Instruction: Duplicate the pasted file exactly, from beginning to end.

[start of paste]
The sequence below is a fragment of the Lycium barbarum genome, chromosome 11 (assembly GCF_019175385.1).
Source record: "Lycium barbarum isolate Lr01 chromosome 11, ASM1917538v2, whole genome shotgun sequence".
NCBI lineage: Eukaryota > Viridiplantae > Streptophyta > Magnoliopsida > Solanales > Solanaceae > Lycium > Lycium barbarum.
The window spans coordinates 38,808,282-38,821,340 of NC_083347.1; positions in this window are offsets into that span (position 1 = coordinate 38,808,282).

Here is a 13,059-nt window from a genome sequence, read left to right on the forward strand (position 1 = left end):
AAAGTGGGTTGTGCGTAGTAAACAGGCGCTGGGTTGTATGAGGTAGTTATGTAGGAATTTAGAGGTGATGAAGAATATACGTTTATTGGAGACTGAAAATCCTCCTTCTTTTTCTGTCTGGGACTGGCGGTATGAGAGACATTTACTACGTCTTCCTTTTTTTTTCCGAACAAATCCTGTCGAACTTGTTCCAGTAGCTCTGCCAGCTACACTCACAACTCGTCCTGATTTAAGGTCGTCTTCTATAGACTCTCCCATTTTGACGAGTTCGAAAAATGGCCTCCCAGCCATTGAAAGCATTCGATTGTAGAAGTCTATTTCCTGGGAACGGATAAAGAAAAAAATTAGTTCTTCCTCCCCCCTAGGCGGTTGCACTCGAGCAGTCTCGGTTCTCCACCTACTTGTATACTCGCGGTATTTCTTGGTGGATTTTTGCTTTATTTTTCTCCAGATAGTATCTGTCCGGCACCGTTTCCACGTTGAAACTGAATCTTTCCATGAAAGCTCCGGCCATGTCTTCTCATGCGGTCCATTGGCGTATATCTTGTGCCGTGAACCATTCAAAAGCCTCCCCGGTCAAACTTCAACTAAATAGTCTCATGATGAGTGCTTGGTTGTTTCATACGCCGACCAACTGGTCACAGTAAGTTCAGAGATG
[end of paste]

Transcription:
The sequence below is a fragment of the Lycium barbarum genome, chromosome 11 (assembly GCF_019175385.1).
Source record: "Lycium barbarum isolate Lr01 chromosome 11, ASM1917538v2, whole genome shotgun sequence".
NCBI lineage: Eukaryota > Viridiplantae > Streptophyta > Magnoliopsida > Solanales > Solanaceae > Lycium > Lycium barbarum.
The window spans coordinates 38,808,282-38,821,340 of NC_083347.1; positions in this window are offsets into that span (position 1 = coordinate 38,808,282).

Here is a 13,059-nt window from a genome sequence, read left to right on the forward strand (position 1 = left end):
AAAGTGGGTTGTGCGTAGTAAACAGGCGCTGGGTTGTATGAGGTAGTTATGTAGGAATTTAGAGGTGATGAAGAATATACGTTTATTGGAGACTGAAAATCCTCCTTCTTTTTCTGTCTGGGACTGGCGGTATGAGAGACATTTACTACGTCTTCCTTTTTTTTTCCGAACAAATCCTGTCGAACTTGTTCCAGTAGCTCTGCCAGCTACACTCACAACTCGTCCTGATTTAAGGTCGTCTTCTATAGACTCTCCCATTTTGACGAGTTCGAAAAATGGCCTCCCAGCCATTGAAAGCATTCGATTGTAGAAGTCTATTTCCTGGGAACGGATAAAGAAAAAAATTAGTTCTTCCTCCCCCCTAGGCGGTTGCACTCGAGCAGTCTCGGTTCTCCACCTACTTGTATACTCGCGGTATTTCTTGGTGGATTTTTGCTTTATTTTTCTCCAGATAGTATCTGTCCGGCACCGTTTCCACGTTGAAACTGAATCTTTCCATGAAAGCTCCGGCCATGTCTTCTCATGCGGTCCATTGGCGTATATCTTGTGCCGTGAACCATTCAAAAGCCTCCCCGGTCAAACTTCAACTAAATAGTCTCATGATGAGTGCTTGGTTGTTTCATACGCCGACCAACTGGTCACAGTAAGTTCAGAGATG